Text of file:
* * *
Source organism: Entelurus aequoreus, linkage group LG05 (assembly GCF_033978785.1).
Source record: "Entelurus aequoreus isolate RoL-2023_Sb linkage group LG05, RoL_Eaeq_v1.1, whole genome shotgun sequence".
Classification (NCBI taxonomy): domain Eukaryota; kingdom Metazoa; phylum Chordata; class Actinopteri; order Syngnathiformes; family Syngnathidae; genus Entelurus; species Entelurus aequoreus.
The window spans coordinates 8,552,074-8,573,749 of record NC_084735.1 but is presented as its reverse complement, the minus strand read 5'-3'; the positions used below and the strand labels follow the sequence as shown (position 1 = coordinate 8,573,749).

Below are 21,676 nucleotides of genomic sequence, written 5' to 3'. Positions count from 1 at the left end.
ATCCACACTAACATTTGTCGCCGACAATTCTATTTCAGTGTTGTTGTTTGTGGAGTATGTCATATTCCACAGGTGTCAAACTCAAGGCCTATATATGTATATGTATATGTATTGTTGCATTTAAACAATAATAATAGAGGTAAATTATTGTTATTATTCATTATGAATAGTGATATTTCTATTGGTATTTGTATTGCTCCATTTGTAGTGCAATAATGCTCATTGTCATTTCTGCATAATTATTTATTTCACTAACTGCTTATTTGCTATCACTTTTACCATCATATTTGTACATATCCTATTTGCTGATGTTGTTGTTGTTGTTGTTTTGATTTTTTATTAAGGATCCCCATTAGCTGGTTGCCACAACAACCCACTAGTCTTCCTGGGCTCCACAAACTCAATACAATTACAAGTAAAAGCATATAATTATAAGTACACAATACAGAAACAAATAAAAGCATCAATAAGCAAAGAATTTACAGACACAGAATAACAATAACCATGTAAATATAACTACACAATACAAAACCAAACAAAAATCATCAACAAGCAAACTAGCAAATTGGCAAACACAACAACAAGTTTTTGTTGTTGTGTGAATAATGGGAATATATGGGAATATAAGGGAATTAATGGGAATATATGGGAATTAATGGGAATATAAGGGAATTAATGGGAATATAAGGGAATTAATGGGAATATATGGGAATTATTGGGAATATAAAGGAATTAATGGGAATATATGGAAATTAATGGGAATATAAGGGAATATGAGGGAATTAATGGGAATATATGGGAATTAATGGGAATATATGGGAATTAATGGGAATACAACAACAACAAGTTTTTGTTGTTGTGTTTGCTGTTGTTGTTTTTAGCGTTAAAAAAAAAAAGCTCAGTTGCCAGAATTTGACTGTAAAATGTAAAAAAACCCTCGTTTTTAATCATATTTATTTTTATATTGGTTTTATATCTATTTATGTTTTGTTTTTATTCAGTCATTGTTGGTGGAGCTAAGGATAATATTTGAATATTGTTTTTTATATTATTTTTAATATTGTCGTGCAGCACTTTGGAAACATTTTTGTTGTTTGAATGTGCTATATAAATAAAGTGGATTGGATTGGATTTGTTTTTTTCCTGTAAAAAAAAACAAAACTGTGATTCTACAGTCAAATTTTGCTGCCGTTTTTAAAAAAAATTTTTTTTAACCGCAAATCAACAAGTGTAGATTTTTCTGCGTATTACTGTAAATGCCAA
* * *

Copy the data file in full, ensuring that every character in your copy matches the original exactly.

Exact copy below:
Source organism: Entelurus aequoreus, linkage group LG05 (assembly GCF_033978785.1).
Source record: "Entelurus aequoreus isolate RoL-2023_Sb linkage group LG05, RoL_Eaeq_v1.1, whole genome shotgun sequence".
Classification (NCBI taxonomy): domain Eukaryota; kingdom Metazoa; phylum Chordata; class Actinopteri; order Syngnathiformes; family Syngnathidae; genus Entelurus; species Entelurus aequoreus.
The window spans coordinates 8,552,074-8,573,749 of record NC_084735.1 but is presented as its reverse complement, the minus strand read 5'-3'; the positions used below and the strand labels follow the sequence as shown (position 1 = coordinate 8,573,749).

Below are 21,676 nucleotides of genomic sequence, written 5' to 3'. Positions count from 1 at the left end.
ATCCACACTAACATTTGTCGCCGACAATTCTATTTCAGTGTTGTTGTTTGTGGAGTATGTCATATTCCACAGGTGTCAAACTCAAGGCCTATATATGTATATGTATATGTATTGTTGCATTTAAACAATAATAATAGAGGTAAATTATTGTTATTATTCATTATGAATAGTGATATTTCTATTGGTATTTGTATTGCTCCATTTGTAGTGCAATAATGCTCATTGTCATTTCTGCATAATTATTTATTTCACTAACTGCTTATTTGCTATCACTTTTACCATCATATTTGTACATATCCTATTTGCTGATGTTGTTGTTGTTGTTGTTTTGATTTTTTATTAAGGATCCCCATTAGCTGGTTGCCACAACAACCCACTAGTCTTCCTGGGCTCCACAAACTCAATACAATTACAAGTAAAAGCATATAATTATAAGTACACAATACAGAAACAAATAAAAGCATCAATAAGCAAAGAATTTACAGACACAGAATAACAATAACCATGTAAATATAACTACACAATACAAAACCAAACAAAAATCATCAACAAGCAAACTAGCAAATTGGCAAACACAACAACAAGTTTTTGTTGTTGTGTGAATAATGGGAATATATGGGAATATAAGGGAATTAATGGGAATATATGGGAATTAATGGGAATATAAGGGAATTAATGGGAATATAAGGGAATTAATGGGAATATATGGGAATTATTGGGAATATAAAGGAATTAATGGGAATATATGGAAATTAATGGGAATATAAGGGAATATGAGGGAATTAATGGGAATATATGGGAATTAATGGGAATATATGGGAATTAATGGGAATACAACAACAACAAGTTTTTGTTGTTGTGTTTGCTGTTGTTGTTTTTAGCGTTAAAAAAAAAAAGCTCAGTTGCCAGAATTTGACTGTAAAATGTAAAAAAACCCTCGTTTTTAATCATATTTATTTTTATATTGGTTTTATATCTATTTATGTTTTGTTTTTATTCAGTCATTGTTGGTGGAGCTAAGGATAATATTTGAATATTGTTTTTTATATTATTTTTAATATTGTCGTGCAGCACTTTGGAAACATTTTTGTTGTTTGAATGTGCTATATAAATAAAGTGGATTGGATTGGATTTGTTTTTTTCCTGTAAAAAAAAACAAAACTGTGATTCTACAGTCAAATTTTGCTGCCGTTTTTAAAAAAAATTTTTTTTAACCGCAAATCAACAAGTGTAGATTTTTCTGCGTATTACTGTAAATGCCAA